Director, Commonwealth Policy Center

The debate over identity and who determines it was thrown a curve by Rachel Dolezal, former NAACP leader in Spokane, who was born white but self-identified as black.  Defenders of radical autonomy initially fumbled their response, however many soon cozied up to the idea idea that people can and should be able to determine their own race. After all, if the biggest celebrity for the revolutionary trans identity movement—Bruce/Caitlyn Jenner, can identify as a woman, why can’t Dolezal identify as black?

Camille Gear Rich, a black law professor at USC, agrees. Her opinion piece at CNN entitled Rachel Dolezal has a right to be black says it all.  “Like it or not, we have entered into an era of elective race — a time when people expect that one has a right and dignity to claim the identity of one's choice,” Rich said.  Dolezal’s biggest transgression, according to Rich, was deception about her past. Somehow lying about being raised in a teepee by a black father and white mother is worse than claiming to be another race. Jenner, we are led to believe, was at least honest with his identity transition.

Dolezal said she identified with Jenner and cried after reading his interview with Vanity Fair. She told Today host Matt Lauer "I identify as black,” and objected that she deceived others over her race. ”I do take exception to that, because it's a little more complex than me identifying as black or answering a question of, 'Are you black or white?’'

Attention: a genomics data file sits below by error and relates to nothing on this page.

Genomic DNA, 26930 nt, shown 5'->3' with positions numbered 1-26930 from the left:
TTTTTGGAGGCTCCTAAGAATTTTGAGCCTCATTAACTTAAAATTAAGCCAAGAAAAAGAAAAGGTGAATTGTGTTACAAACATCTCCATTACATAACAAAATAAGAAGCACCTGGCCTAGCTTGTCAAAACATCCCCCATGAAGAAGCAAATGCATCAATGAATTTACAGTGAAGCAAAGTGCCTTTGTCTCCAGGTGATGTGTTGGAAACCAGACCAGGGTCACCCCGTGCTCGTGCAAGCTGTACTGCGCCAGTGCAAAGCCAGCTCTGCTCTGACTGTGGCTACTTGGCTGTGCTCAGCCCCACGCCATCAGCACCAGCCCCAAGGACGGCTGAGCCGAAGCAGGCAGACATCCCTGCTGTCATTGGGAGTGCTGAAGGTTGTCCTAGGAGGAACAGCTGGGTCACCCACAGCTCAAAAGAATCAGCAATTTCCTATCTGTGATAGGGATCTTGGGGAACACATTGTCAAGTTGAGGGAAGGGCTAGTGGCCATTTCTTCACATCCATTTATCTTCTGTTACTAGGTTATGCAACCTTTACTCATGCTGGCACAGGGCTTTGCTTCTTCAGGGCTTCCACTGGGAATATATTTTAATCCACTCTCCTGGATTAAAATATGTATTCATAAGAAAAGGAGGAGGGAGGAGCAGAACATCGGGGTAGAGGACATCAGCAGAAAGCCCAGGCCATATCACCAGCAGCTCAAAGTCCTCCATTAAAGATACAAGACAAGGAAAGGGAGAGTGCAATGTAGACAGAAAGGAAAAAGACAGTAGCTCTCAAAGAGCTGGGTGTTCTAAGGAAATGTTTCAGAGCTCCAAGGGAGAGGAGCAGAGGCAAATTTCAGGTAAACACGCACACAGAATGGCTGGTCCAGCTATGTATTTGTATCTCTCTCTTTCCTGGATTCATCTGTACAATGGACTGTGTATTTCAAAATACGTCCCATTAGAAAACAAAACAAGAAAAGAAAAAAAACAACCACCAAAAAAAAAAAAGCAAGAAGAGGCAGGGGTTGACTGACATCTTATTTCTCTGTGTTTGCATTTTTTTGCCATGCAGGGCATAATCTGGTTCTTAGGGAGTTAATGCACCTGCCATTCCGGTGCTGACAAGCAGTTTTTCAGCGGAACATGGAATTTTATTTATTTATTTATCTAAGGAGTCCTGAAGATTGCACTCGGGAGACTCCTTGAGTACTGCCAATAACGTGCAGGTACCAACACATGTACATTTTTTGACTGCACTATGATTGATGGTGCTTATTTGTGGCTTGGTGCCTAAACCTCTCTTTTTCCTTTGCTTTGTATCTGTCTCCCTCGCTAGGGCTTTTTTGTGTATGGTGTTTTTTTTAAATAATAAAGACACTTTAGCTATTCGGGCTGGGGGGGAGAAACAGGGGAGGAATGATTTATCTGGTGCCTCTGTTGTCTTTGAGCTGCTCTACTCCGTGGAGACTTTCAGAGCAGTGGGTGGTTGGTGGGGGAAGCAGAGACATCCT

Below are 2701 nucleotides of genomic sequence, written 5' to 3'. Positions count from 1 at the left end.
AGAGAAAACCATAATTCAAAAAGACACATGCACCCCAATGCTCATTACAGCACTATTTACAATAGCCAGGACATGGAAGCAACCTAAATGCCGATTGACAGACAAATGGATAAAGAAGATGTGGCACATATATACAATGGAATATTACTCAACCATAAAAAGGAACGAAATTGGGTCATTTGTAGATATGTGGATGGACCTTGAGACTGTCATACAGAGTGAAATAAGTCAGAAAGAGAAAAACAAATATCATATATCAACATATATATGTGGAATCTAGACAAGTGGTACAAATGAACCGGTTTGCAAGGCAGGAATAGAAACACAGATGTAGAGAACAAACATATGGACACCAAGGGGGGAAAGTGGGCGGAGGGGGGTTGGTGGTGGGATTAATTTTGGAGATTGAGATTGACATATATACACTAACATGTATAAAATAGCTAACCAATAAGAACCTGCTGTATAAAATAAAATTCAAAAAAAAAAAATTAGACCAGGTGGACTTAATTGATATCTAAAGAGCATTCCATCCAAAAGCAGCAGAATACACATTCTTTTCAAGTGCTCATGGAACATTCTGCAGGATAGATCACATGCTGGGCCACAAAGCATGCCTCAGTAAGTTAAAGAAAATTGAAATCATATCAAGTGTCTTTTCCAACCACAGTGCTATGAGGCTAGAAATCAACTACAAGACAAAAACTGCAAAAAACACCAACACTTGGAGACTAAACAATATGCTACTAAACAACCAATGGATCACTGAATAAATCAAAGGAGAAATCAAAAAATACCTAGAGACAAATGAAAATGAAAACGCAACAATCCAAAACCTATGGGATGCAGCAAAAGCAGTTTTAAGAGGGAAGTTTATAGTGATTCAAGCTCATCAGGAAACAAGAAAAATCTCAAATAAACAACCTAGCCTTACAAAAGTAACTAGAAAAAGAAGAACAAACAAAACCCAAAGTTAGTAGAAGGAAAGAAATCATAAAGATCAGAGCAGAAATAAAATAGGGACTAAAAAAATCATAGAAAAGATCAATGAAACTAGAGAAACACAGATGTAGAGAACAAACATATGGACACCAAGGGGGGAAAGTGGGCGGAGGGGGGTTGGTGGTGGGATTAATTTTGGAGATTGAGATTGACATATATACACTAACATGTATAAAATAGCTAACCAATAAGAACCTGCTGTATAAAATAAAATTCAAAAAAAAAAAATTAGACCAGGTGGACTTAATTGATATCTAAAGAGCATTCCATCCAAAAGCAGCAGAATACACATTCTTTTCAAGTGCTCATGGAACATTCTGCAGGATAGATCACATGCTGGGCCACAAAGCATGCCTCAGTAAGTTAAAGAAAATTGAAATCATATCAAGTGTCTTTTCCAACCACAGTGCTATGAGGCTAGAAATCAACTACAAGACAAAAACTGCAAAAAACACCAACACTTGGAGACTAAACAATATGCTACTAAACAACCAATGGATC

This is an important story, not because of race-faking or the deceit—we’ve seen worse, but because Dolezal’s claim enters the conversation over identity at a level on par with Jenner’s attempt to change reality. It’s not just pine tar on the bat or throwing a spitball in order to gain advantage. It’s about fiddling with objective truth and requiring everyone to agree to someone’s subjective reality.

When Vanity Fair featured Bruce/Caitlyn on its front cover, the idea that gender was interchangeable and self-determined received much fanfare, however uncritical it was.  Yet criticism came fast and furious for those questioning the idea that a man could really change into a woman; that a biological male raised as such and reaching Olympian prowess, could really identify with and understand the feminine experience.  Such questions are heresy in some circles.

Is a person who really believes one thing about themselves, despite the evidence, entitled to believe it? More importantly, should the rest of society be forced to accommodate that belief? Now is the time to ask these questions before debate is completely shut down.

At the heart of this is whether once unquestionable elements of personal identity are objective anymore. Gender is biologically determined and differentiated genetically. So is race. To pretend otherwise denies reality and ends up marginalizing those who believe in objective truth. The subjectivity movement, fueled by an intellectual hubris and goaded by a radically dangerous personal autonomy, ultimately ends up hurting people, their flourishing and the common good.

In George Orwell’s 1984, the main character— Winston is called a slow learner because he refuses to accept that which is not true."How can I help it? How can I help but see what is in front of my eyes? Two and two are four.” His torturer responds, “Sometimes, Winston. Sometimes they are five. Sometimes they are three. Sometimes they are all of them at once. You must try harder. It is not easy to become sane.”

It’s important for Kentuckians to understand what is at stake in this debate over identity since eight cities and at least one public high school have laws or policies that protect gender identity as a kind of civil right. The implications stretch to school policy over locker rooms and sports teams, public accommodations such as fitness centers, the expectations of employers and landlords, religious organizations, personal convictions and speech. When we are told two plus two is five, that white is black, or that a biological male can really become a female, its time to rebel—even if that means dissenters are considered insane.